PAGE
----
News & Insights 20 August 2020

Are Fitness trackers bad for your mental health?

The recent surge in health awareness has given rise to an era of wearable technology, headed by companies like FitBit, Apple and Jawbone. As wearable fitness trackers become increasingly popular, with a greater number of commercial options available, we ask the question – are they actually beneficial for your health?

Fitness trackers can enable patients to become more in tune with their general health, and can act as motivating devices for physical activity and exercise. Many fitness trackers use daily and weekly ‘goals’ in an attempt to encourage positive behaviour change, be that through steps, number of workouts or hours of sleep. However, these ‘goals’ are largely based on arbitrary and generalised values, with little consideration for the individual differences and vast fluctuation in needs that exist between wearers.

A recent study from the University of Copenhagen looked into the potentially negative effects of fitness trackers on an individual’s mental health. They concluded that activity data from wearable devices can result in increased levels of uncertainty, fear and anxiety, and similarly lead to obsessive and dependent behaviours.

The study found this to be particularly true for heart patients, as the majority of these devices are intended for individuals in good health, targeting sports and wellness as opposed to disease management. Many of the goals set by these devices are unrealistic for clinical populations and, as a result, patients are overcome by feelings of guilt and shame when they are unable to reach such targets. Similarly, outside of a clinical setting the ability to fully comprehend the numerical data provided by fitness trackers is limited, and many wearers incorrectly interpret their data, resulting in unnecessary concern. For example, they may link a faster heart rate on one day to an increased risk of heart attack, resulting in enhanced anxiety and worry as they fear their health is deteriorating.

That’s not to say that these negative effects cannot be extrapolated further to other users. Many ‘fit and healthy’ individuals cite a growing obsession with their step counts in particular, to the extent that it becomes dependent and compulsive. Accounts of people running up and down their stairs just before midnight to reach their daily goal raises concerns over the obsessive behaviours these technologies are encouraging. Whilst the increased level of physical activity may be seen as a positive for ones’ physical health, the strain that this dependence can place on your mental and emotional health is comparable to that of any other kind of addiction.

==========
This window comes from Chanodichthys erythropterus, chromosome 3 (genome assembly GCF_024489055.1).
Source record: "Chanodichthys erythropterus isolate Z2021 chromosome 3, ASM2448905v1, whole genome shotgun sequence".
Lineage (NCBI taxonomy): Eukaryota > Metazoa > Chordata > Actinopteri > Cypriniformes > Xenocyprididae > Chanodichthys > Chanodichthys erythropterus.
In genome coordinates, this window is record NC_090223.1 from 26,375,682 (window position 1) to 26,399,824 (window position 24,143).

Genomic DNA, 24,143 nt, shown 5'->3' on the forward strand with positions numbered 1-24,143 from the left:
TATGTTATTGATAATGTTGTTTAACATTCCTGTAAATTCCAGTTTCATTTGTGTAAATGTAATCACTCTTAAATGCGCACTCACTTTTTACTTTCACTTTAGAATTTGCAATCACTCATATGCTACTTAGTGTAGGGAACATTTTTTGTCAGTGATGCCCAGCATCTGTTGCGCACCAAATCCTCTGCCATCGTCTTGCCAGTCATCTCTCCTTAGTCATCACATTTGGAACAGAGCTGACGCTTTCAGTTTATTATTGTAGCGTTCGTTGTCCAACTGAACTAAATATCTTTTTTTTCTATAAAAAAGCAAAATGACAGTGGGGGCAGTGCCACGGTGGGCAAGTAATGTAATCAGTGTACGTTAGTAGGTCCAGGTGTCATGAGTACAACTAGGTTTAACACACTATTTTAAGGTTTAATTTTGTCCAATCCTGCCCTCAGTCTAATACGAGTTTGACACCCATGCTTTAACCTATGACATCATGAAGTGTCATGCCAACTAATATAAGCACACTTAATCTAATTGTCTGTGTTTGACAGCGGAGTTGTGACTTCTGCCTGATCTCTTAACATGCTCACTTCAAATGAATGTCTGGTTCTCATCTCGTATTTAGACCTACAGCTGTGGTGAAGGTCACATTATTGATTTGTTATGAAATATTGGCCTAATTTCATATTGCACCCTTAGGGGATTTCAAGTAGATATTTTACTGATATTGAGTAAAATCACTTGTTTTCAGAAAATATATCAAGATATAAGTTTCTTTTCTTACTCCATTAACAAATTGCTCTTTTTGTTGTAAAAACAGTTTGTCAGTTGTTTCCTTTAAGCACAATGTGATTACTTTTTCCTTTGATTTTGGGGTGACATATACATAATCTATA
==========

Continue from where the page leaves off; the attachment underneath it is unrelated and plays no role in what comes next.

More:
This latest research suggests that, despite clear potential for fitness trackers to enhance general engagement with individuals’ health profiles outside of a clinical setting, this potential is lost without the existence of collaborative care and support. Assistant professor Tariq Osman Andersen explained “patients need help interpreting data related to sleep, heart rate and exercise habits” for health apps to be effective. He proposes that creating “a digital platform in which clinicians and patients can jointly interpret data from” would overcome these associated negative feelings.

The value of such data comes from accurate analysis and interpretation, providing insight into your physical activity and how this translates into your day-to-day life. Fortunately, at KiActiv® we understand the importance of expressing your health data in an accessible format that enables you to get the most out of this information. Our digital platform displays your physical activity data within the context of your own condition, providing personalised and meaningful insight that commercial fitness trackers can’t. Your physical activity is multidimensional and it’s important to focus on movement you enjoy, not just a step count, to sustain an active lifestyle.

The KiActiv® Team